- The city is granting exclusive signage rights to the club for the duration of the contract (up to fifteen years total). This appears to pertain primarily to advertising signage but also applies to scoreboards and Club branding, and even signage for Portland School teams. From the agreement “the Club shall have the right to (1) operate, manage and control all scoreboards and signage at the Stadium at all times during the Term of this Agreement.” The only exception is that scoreboard use will be granted to others outside of Club games.
- The Club will collect all signage revenue and give 15% to the city. Per city analysis, this is estimated to be worth $30,000 to the city in 2024, which means the Club’s portion (85%) would be $170,000.
- The city has the right to place its own signage, but only in places not presently in use by the club. How this comports with previously mentioned provisions is, at present, unclear.
Performance of Physical Alterations
- Lengthy sections of the agreement set forth parameters for the work that the Club will perform to modify Fitzpatrick for its intended use. The Club will submit its initial construction schedule to the city by May 1, 2024. The city has 20 days to approve these plans.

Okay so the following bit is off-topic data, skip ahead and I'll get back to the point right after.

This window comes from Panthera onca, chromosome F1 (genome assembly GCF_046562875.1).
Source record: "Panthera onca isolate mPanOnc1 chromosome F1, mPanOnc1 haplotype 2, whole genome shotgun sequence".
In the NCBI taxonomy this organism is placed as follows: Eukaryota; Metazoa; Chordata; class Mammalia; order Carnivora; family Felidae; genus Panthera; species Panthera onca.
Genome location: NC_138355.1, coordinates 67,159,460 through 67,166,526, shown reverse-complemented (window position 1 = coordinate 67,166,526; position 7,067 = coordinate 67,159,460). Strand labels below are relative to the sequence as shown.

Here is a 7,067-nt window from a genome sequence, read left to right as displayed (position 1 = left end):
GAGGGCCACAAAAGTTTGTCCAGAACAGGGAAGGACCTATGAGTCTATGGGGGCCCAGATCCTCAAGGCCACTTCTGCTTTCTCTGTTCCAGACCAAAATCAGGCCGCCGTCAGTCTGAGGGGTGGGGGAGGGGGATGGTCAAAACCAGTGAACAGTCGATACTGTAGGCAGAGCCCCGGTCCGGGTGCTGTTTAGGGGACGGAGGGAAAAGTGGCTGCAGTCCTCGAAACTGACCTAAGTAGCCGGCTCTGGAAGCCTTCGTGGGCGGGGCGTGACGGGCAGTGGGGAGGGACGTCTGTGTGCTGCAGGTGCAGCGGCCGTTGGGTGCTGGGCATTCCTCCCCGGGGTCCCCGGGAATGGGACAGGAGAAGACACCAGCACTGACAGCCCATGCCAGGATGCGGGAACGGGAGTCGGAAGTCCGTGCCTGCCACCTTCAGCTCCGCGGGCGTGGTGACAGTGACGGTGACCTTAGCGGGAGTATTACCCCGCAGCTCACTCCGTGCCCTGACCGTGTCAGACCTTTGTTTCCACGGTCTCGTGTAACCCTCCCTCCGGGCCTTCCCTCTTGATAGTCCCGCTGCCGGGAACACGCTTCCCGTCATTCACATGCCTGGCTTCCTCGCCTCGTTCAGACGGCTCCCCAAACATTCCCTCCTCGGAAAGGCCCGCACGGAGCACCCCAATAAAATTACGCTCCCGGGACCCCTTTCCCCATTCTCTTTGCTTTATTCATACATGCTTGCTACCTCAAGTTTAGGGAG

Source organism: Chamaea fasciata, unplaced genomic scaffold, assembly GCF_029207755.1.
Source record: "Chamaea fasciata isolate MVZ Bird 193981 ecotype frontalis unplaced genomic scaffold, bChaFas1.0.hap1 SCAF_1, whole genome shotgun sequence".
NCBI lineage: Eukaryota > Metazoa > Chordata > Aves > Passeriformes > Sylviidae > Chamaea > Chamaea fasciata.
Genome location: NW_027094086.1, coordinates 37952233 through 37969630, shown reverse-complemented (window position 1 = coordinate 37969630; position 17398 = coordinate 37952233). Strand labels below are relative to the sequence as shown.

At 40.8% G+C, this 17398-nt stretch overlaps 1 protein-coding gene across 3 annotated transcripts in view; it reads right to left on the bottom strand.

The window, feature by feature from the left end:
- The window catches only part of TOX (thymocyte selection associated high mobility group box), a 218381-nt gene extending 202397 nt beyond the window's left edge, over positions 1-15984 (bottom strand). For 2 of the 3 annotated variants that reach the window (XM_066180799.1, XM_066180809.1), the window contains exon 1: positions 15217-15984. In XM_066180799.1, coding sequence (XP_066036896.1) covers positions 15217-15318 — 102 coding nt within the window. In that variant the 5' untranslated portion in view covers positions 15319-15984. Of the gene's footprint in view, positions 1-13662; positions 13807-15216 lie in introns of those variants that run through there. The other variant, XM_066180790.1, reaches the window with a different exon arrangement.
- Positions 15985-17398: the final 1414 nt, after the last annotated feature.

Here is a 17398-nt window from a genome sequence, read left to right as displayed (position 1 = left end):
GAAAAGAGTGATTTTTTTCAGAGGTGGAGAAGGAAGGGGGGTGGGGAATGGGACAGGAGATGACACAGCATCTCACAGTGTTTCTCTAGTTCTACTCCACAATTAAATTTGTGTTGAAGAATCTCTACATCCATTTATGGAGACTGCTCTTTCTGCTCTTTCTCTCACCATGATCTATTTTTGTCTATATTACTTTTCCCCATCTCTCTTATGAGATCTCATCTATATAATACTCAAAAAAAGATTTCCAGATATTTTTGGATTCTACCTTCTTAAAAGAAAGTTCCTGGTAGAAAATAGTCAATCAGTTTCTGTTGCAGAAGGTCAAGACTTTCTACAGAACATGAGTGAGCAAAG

- Generally, construction will be performed between July 1, 2024, and the first day of the USL preseason in 2025.
- The Club agrees not to unreasonably interfere with the “use, occupancy or enjoyment of the Stadium by other Stadium tenants or their patrons” during construction. The agreement reiterates this point stating “[i]n no event will the Club allow its construction or any other activities to prevent any other Stadium tenant or licensee or their patrons from occupying and using the Stadium and the Stadium Premises for an event at the Stadium.” This same protection of use is not explicitly afforded to the general public or for walk-in, unscheduled use.
- The Club is required to submit its specific construction plans to the city for approval. However, this will happen on a “time to time” basis as opposed to according to a strict schedule.